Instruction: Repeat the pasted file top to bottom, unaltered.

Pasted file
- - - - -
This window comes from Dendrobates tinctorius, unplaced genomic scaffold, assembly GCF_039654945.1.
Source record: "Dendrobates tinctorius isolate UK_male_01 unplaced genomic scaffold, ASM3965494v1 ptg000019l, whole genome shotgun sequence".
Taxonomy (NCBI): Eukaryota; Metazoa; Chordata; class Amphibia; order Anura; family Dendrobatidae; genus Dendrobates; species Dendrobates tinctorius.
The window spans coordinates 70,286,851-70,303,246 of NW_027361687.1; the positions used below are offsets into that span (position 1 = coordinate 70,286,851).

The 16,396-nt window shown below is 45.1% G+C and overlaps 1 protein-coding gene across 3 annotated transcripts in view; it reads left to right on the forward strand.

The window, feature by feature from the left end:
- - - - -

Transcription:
This window comes from Dendrobates tinctorius, unplaced genomic scaffold, assembly GCF_039654945.1.
Source record: "Dendrobates tinctorius isolate UK_male_01 unplaced genomic scaffold, ASM3965494v1 ptg000019l, whole genome shotgun sequence".
Taxonomy (NCBI): Eukaryota; Metazoa; Chordata; class Amphibia; order Anura; family Dendrobatidae; genus Dendrobates; species Dendrobates tinctorius.
The window spans coordinates 70,286,851-70,303,246 of NW_027361687.1; the positions used below are offsets into that span (position 1 = coordinate 70,286,851).

The 16,396-nt window shown below is 45.1% G+C and overlaps 1 protein-coding gene across 3 annotated transcripts in view; it reads left to right on the forward strand.

The window, feature by feature from the left end: